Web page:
In an attempt to describe the numerical growth of the Seventh-day Adventist Church in Africa the word phenomenal could be used. Figures from the West- Central Africa Division, East-Central Africa Division, and the Southern-Africa Indian Ocean Division tell an unequivocal story. The growth during the last two decades rises from 1.3 million in 1987 to 2.8 million in 1998 and to 4.7 million in 2007.1
However thrilling, the figures don’t reveal the challenges facing the Adventist Christian in Africa, challenges that hinder the experience of “growing in Jesus Christ.” And one of those greatest challenges comes from interaction with the beliefs and practices of African traditional religion.
The challenge from African traditional religion
In a bid to cushion Adventists from this challenge, in 2005 the General Conference session voted to provide a biblical rationale to help move Adventists away from traditional beliefs toward one closer to the biblical position, especially concerning the power of Jesus Christ over the power of Satan. Found in a publication issued by the Ministerial Association of the General Conference of the Seventh-day Adventists,2 the purpose of that endeavor was “to express the church’s understanding of God’s power to give victorious life over the powers of evil to the believers in Jesus Christ.”3The need to provide the rationale comes from the realization that, in their Christian experience, Adventists in Africa get entangled with traditional beliefs that hinder their “growing in Jesus Christ.” To aid those who find themselves in this uncertain position, the organization has undertaken to provide an assuring doctrinal position.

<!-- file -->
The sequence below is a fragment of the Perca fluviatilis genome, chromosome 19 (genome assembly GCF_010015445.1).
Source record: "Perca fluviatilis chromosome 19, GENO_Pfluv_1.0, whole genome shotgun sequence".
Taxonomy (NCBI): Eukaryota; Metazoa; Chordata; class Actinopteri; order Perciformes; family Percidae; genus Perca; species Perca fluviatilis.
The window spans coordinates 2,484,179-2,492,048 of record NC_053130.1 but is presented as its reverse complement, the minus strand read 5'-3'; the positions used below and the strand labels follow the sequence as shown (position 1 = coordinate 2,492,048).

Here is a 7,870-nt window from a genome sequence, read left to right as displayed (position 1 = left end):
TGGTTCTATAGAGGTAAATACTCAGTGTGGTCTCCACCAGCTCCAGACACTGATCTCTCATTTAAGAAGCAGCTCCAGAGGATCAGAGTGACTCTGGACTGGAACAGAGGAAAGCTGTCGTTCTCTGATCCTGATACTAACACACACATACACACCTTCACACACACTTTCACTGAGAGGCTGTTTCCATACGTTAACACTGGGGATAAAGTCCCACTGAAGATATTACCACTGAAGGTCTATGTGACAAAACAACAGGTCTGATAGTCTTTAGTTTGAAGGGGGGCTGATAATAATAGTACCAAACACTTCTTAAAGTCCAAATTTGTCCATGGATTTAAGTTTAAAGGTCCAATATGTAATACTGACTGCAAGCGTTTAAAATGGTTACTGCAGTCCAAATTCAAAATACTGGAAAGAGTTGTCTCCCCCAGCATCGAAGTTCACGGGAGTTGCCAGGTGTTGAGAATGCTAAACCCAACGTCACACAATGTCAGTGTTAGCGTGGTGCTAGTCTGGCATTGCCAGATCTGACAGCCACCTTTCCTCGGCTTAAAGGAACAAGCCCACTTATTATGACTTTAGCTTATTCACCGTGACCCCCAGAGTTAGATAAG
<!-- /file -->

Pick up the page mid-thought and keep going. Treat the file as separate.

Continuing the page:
Interesting questions that arise when considering the challenge confronting Adventists in Africa include:
The real-life situation in Africa— what the pastors say
In an attempt to answer these difficult questions, I used a questionnaire to obtain answers from a group of about two hundred pastors in the East African Union who are currently undertaking theological training towards a Bachelor of Theology degree at the University of Eastern Africa in Kenya. Being in their fourth year of training, the respondents are experienced pastors, some of whom have served as pastors for over twenty years, others perhaps only a year or so.
The results revealed that Adventists have a problem with traditional beliefs. This is particularly thought-provoking considering that Adventists have been in Africa for more than one hundred years. This is not an exhaustive study, but nevertheless it clearly identifies an issue we have to face.